The problem with Scream ultimately is it's all gimmick, and when that's stripped away, there isn't an interesting plot or story there. The beauty of The Empty Child/The Doctor Dances is it's actually a coalescence of interesting stories. Captain Jack's story. The story of Nancy and the boy. The war itself. Even the story of Dr Constantine, having to man a crumbling medical facility alone and deal with this strange plague. All fitting snugly into the runtime without being stretched too far, outstaying their welcome or ending abruptly in ways that leave us short changed.

Again, fast forward to Let's Kill Hitler, where nary an interesting story to be told exists (at least not one that's been told umpteen times before), or if it does, the episode seems to have no interest in telling it with any lucidity, and what happened?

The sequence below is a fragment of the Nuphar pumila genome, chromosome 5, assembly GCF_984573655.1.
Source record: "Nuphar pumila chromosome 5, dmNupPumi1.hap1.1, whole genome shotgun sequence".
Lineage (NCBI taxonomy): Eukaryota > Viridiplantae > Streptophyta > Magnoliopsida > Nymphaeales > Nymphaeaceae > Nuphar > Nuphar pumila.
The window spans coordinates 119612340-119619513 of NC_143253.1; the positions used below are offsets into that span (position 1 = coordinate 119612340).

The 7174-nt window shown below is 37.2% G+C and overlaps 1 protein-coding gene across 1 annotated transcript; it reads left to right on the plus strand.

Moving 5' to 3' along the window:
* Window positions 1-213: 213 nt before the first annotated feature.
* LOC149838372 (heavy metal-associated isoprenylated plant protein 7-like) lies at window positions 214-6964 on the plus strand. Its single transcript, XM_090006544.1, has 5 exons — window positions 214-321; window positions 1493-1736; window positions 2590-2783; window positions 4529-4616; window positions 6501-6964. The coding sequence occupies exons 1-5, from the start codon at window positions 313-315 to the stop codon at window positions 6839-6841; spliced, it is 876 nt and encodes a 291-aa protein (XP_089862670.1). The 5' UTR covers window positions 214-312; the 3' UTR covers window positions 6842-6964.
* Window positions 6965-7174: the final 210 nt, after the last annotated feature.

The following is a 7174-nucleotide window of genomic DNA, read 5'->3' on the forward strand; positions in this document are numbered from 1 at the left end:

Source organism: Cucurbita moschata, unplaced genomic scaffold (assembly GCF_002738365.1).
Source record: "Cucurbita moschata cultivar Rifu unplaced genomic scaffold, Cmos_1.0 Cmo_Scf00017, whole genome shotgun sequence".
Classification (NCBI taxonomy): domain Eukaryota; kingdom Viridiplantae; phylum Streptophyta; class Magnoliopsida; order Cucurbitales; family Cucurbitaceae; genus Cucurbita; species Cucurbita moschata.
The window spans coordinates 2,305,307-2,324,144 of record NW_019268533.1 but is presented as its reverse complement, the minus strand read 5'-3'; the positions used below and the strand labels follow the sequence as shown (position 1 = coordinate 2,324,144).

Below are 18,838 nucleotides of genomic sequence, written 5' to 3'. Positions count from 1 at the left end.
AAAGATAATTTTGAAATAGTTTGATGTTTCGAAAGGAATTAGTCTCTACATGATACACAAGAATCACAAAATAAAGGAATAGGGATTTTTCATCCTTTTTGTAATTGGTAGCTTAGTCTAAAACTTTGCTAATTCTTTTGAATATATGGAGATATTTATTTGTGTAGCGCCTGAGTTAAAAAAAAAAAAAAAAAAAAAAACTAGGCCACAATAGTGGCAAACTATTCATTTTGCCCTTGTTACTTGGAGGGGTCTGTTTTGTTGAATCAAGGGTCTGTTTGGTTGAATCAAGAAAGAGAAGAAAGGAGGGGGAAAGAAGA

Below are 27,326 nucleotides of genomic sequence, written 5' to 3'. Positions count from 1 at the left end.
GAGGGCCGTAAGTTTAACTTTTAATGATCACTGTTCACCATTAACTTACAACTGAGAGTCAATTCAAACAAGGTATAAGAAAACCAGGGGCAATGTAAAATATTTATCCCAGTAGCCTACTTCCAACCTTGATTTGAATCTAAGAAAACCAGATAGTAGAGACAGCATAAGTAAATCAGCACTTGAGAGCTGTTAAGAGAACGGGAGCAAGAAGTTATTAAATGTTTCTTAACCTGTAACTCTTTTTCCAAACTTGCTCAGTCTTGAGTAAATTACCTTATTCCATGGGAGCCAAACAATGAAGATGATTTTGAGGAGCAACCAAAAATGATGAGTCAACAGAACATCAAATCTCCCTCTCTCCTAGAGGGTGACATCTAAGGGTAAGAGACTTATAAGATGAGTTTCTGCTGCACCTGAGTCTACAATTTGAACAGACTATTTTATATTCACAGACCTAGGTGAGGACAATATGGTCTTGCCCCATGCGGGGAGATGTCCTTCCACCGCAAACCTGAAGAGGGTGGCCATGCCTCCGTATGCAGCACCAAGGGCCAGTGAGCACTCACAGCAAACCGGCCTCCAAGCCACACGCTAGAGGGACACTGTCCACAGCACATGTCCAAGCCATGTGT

But in the battle for writer's supremacy between RTD and Moffat, let's consider the ending. To be honest I'd already guessed that the nanites would be revealed as the reason for the Empty Child's condition, and I'd begun to suspect the truth about Nancy, but that doesn't diminish anything. I do think the climax tries a bit too hard to establish a ticking clock and a world-ending peril, in a slightly confused way. If the site is due to be hit by a German bomb, taking the zombies with them, then surely the threat and menace is at least postponed rather than accelerated. But, nonetheless, the ending is beautifully done.

I've tried to excuse The Parting of the Ways' deus ex machina ending, but I don't think I can anymore. And comparing it to this resolution demonstrates why.